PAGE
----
The Goods and Services Tax (GST) is completing four years. Given this, it’s a good time to check how successful the tax has been.
Experts have analysed GST on many parameters, but the most important parameter for the success of a tax, from the point of view of a government is, whether it brought in as much money as was expected.
As the Fifteen Finance Commission Report put it: “In terms of government finances, [GST] was expected to improve the overall tax-GDP ratio in the medium term and lead to higher Union transfers to States.”
On this parameter, the GST has been a huge flop. Let’s look into the details.
Earnings From GST Since Launch
GST was launched in July 2017.
Thus, 2018-19 was the first full financial year for the tax. In 2018-19, the central government hoped to earn Rs 7.44 lakh crore through GST, when the budget for the year was presented. It ended up earning Rs 5.82 lakh crore, which was 21.8% lower. The GST earned at the central government level is the sum of central GST, integrated GST, and the GST compensation cess.
Given that it was the first full year of the GST one could possibly give the government a benefit of doubt. But things continued to remain the same over the next two years as well. In 2019-20, the government expected to collect a total of Rs 6.63 lakh crore through GST, it ended up with Rs 5.99 lakh crore, which was 9.7% lower.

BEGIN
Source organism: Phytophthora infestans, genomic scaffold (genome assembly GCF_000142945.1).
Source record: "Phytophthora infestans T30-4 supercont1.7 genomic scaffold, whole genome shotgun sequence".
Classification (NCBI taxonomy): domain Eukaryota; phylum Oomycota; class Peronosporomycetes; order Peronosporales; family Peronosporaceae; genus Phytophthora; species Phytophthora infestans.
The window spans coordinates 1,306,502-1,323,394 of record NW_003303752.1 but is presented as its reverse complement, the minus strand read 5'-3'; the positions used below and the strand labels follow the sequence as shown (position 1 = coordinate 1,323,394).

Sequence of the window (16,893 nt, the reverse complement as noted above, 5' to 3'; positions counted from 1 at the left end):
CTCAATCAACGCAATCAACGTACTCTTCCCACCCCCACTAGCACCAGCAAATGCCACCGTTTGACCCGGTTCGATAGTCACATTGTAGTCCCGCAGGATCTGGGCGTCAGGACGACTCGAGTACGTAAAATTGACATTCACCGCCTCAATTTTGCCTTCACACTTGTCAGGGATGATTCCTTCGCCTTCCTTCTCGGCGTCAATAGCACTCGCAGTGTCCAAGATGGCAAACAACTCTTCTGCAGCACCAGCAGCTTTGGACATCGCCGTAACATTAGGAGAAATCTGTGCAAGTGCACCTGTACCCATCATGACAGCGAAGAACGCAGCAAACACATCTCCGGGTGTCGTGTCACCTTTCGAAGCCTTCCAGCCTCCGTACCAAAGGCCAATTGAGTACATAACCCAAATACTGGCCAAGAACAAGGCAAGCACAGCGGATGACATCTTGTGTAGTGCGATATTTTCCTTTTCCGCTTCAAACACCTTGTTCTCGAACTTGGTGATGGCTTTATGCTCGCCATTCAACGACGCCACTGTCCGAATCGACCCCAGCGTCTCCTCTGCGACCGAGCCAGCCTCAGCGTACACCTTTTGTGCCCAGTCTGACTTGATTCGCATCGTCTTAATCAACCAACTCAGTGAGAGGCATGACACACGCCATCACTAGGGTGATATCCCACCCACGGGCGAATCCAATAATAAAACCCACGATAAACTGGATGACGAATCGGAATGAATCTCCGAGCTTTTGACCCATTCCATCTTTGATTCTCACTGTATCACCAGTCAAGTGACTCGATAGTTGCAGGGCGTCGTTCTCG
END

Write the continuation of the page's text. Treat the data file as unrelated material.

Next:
In 2020-21, the government expected to earn Rs 6.91 lakh crore, it ended up earning Rs 5.49 lakh crore, which was 20.5% lower. Of course, 2020-21, was the year of the covid-pandemic, so some fall in tax collections was a given.
Take a look at the following chart, which plots the total GST the central government expected to earn during a year as a percentage of the GDP, in comparison with what it actually did. This basically takes the size of the Indian economy into account as well.
As the above chart shows, the GST has failed in its main aim of increasing the tax to GDP ratio or to help the government earn more tax. We started with an aim of collecting taxes amounting to 3.9% of the GDP and we ended up at 2.8% of the GDP, three years later.
Fake Invoices to Balloon Expenses
As soon as the GST regime came into force, so did the business of fake invoices. Essentially, companies and individuals resorted to generating fake invoices to show fake expenses and hence, lower the GST they needed to pay on their income.
In an answer to a question raised in the Lok Sabha, the minister of state for finance Anurag Thakur had pointed out that between July 2017 and December 2020, 3,852 cases of fake invoices with input tax credit amounting to Rs 35,620 crore, had been booked. Of course, these were only the detected cases, with the overall problem being much bigger.
The government seems to have gotten some handle on this issue, with the GST collections (this includes state GST as well) being more than Rs 1 lakh crore in each of the last nine months. This has been done through the matching of invoices and looking at past income tax data, to weed out the fake invoices.
The fact that commodity prices have been rising at a fast pace over the last one year, has also led to a higher GST collection.
While the period since April 2019, has seen stronger GST collections, with 15 instances of the tax collected being more than Rs 1 lakh crore during a month, but they haven’t been good enough to meet the target that the government originally set for itself, when it presented the budget.
Changing Rate Structure & Compliance Regime is Challenging
One reason for this lies in the overall complicatedness of the system. Those defending the system say that it is simpler than the earlier system used to be. Perhaps it is. But that’s not the point, given that one of the aims of any new tax should be to expand the tax base and for that to happen, the tax system needs to be simple, which GST is not.